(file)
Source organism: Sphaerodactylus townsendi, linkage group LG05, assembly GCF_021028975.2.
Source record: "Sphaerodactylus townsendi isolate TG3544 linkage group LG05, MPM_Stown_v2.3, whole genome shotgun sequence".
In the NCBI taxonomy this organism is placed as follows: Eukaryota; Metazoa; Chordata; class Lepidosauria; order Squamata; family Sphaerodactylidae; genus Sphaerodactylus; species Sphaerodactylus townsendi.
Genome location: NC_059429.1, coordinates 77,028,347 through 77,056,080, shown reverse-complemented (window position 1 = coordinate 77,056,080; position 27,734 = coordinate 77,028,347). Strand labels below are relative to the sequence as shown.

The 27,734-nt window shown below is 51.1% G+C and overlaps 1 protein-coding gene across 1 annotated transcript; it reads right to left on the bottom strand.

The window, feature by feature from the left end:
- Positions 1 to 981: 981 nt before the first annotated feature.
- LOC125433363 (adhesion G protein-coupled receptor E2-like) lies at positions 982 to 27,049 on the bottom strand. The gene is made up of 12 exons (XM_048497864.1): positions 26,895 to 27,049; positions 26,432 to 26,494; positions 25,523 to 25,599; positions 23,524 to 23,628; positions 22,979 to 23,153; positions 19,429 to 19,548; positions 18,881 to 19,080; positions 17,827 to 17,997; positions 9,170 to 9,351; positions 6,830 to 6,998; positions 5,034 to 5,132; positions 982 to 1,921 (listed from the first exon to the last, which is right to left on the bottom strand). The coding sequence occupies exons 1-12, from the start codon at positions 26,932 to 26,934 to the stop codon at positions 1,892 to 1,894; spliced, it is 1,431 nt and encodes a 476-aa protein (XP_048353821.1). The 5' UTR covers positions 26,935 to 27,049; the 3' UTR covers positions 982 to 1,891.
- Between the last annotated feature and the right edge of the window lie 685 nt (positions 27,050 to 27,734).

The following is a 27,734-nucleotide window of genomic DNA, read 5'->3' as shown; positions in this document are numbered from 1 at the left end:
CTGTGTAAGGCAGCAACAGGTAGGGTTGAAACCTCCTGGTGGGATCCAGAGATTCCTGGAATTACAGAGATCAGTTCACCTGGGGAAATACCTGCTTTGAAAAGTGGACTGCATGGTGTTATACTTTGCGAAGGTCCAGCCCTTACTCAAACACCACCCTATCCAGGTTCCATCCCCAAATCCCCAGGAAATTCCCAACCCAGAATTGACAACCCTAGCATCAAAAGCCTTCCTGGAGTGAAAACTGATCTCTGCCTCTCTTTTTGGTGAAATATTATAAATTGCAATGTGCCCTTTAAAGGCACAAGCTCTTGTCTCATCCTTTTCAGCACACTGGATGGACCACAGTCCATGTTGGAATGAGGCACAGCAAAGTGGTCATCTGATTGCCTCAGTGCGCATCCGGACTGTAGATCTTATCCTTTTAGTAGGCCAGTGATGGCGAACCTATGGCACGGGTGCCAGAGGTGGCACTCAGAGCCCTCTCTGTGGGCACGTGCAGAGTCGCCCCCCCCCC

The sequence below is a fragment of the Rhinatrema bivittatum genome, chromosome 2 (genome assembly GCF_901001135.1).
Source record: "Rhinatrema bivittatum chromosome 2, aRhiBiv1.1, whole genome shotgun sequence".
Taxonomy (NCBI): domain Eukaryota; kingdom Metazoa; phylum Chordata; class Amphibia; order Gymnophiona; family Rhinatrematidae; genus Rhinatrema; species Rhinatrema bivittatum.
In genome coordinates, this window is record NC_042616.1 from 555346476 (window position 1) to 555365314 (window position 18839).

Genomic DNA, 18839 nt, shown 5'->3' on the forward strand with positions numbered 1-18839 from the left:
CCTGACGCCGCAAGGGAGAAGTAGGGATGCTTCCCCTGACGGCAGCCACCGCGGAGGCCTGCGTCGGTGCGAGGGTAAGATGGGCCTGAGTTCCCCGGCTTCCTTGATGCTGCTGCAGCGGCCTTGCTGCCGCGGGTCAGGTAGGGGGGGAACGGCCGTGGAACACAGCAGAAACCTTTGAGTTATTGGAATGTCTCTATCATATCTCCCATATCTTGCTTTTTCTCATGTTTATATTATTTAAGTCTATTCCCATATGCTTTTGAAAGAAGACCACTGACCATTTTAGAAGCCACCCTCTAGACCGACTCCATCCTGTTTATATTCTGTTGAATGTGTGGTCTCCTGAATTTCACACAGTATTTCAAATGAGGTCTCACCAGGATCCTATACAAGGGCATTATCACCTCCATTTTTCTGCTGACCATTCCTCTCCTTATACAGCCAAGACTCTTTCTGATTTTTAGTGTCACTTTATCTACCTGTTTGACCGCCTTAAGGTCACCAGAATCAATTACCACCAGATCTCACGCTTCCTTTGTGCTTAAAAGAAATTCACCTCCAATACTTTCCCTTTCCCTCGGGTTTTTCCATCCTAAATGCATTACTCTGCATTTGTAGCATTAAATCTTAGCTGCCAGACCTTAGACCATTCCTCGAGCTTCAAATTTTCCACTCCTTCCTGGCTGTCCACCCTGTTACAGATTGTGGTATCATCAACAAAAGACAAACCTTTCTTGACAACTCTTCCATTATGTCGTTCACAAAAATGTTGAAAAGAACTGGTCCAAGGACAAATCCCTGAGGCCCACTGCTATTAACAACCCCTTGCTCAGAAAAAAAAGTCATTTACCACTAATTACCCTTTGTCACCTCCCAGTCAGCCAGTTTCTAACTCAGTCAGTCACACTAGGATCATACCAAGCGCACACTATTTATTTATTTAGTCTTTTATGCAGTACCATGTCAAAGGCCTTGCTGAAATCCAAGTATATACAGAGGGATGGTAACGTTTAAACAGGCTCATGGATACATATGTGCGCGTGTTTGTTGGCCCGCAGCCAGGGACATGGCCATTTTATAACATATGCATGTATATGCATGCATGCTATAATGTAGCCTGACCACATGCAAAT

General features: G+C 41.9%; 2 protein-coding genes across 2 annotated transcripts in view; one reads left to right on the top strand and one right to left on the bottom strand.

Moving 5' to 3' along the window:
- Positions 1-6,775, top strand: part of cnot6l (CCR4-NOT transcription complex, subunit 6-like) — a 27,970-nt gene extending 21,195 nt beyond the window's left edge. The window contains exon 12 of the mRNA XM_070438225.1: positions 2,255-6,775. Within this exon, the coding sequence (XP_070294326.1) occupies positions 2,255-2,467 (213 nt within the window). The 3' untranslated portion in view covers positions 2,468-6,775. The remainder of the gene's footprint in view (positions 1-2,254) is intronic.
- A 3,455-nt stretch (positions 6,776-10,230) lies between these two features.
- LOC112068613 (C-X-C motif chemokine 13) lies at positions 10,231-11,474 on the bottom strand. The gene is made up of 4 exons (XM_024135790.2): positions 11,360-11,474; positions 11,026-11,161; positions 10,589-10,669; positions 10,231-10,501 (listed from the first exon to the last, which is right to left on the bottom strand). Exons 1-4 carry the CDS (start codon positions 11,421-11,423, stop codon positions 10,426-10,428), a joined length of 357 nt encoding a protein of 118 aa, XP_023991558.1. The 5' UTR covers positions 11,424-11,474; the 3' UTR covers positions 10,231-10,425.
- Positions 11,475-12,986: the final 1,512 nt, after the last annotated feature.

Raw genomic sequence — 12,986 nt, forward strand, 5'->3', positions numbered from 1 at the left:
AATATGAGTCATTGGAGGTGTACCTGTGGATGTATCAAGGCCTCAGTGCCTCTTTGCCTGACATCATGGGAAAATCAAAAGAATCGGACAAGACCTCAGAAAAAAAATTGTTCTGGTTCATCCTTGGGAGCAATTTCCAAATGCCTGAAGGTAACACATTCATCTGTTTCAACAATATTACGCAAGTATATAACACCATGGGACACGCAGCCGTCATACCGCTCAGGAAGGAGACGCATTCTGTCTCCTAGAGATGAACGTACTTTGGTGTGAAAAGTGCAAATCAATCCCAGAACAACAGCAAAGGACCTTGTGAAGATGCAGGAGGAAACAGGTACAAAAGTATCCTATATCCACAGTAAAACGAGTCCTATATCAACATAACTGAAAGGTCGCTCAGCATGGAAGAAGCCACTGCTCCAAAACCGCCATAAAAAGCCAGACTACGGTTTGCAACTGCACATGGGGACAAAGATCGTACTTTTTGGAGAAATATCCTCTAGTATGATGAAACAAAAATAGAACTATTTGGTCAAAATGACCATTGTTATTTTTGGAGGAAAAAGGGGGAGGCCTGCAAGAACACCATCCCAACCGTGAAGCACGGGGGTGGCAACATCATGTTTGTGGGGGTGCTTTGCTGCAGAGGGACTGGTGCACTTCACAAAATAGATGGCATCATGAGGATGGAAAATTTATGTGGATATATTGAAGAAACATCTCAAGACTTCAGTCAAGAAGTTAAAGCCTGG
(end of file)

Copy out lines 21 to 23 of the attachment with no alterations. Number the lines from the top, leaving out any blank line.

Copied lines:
- A 3,455-nt stretch (positions 6,776-10,230) lies between these two features.
- LOC112068613 (C-X-C motif chemokine 13) lies at positions 10,231-11,474 on the bottom strand. The gene is made up of 4 exons (XM_024135790.2): positions 11,360-11,474; positions 11,026-11,161; positions 10,589-10,669; positions 10,231-10,501 (listed from the first exon to the last, which is right to left on the bottom strand). Exons 1-4 carry the CDS (start codon positions 11,421-11,423, stop codon positions 10,426-10,428), a joined length of 357 nt encoding a protein of 118 aa, XP_023991558.1. The 5' UTR covers positions 11,424-11,474; the 3' UTR covers positions 10,231-10,425.
- Positions 11,475-12,986: the final 1,512 nt, after the last annotated feature.